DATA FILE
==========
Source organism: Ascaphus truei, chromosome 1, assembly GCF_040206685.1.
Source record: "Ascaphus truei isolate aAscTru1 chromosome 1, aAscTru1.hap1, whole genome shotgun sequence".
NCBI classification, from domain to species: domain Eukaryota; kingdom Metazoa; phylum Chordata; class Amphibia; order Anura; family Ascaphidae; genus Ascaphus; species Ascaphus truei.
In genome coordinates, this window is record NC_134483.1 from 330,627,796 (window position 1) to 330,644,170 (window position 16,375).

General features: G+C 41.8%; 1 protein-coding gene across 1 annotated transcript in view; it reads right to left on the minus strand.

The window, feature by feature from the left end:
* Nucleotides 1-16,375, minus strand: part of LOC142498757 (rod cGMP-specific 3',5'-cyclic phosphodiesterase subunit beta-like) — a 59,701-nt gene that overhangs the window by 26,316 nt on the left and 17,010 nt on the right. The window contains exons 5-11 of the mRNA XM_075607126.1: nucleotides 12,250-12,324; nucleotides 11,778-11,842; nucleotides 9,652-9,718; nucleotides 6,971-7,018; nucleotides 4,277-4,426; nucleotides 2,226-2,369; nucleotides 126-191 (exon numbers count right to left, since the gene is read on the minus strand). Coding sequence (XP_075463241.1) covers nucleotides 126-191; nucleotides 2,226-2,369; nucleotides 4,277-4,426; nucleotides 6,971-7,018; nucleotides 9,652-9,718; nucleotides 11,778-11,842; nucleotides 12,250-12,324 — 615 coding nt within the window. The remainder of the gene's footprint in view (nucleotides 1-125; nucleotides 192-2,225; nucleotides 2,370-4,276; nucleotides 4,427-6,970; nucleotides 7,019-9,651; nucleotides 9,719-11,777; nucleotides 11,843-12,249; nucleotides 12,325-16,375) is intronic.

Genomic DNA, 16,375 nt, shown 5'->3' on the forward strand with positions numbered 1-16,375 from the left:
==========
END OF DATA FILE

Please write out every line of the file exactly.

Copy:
Source organism: Ascaphus truei, chromosome 1, assembly GCF_040206685.1.
Source record: "Ascaphus truei isolate aAscTru1 chromosome 1, aAscTru1.hap1, whole genome shotgun sequence".
NCBI classification, from domain to species: domain Eukaryota; kingdom Metazoa; phylum Chordata; class Amphibia; order Anura; family Ascaphidae; genus Ascaphus; species Ascaphus truei.
In genome coordinates, this window is record NC_134483.1 from 330,627,796 (window position 1) to 330,644,170 (window position 16,375).

General features: G+C 41.8%; 1 protein-coding gene across 1 annotated transcript in view; it reads right to left on the minus strand.

The window, feature by feature from the left end:
* Nucleotides 1-16,375, minus strand: part of LOC142498757 (rod cGMP-specific 3',5'-cyclic phosphodiesterase subunit beta-like) — a 59,701-nt gene that overhangs the window by 26,316 nt on the left and 17,010 nt on the right. The window contains exons 5-11 of the mRNA XM_075607126.1: nucleotides 12,250-12,324; nucleotides 11,778-11,842; nucleotides 9,652-9,718; nucleotides 6,971-7,018; nucleotides 4,277-4,426; nucleotides 2,226-2,369; nucleotides 126-191 (exon numbers count right to left, since the gene is read on the minus strand). Coding sequence (XP_075463241.1) covers nucleotides 126-191; nucleotides 2,226-2,369; nucleotides 4,277-4,426; nucleotides 6,971-7,018; nucleotides 9,652-9,718; nucleotides 11,778-11,842; nucleotides 12,250-12,324 — 615 coding nt within the window. The remainder of the gene's footprint in view (nucleotides 1-125; nucleotides 192-2,225; nucleotides 2,370-4,276; nucleotides 4,427-6,970; nucleotides 7,019-9,651; nucleotides 9,719-11,777; nucleotides 11,843-12,249; nucleotides 12,325-16,375) is intronic.

Genomic DNA, 16,375 nt, shown 5'->3' on the forward strand with positions numbered 1-16,375 from the left: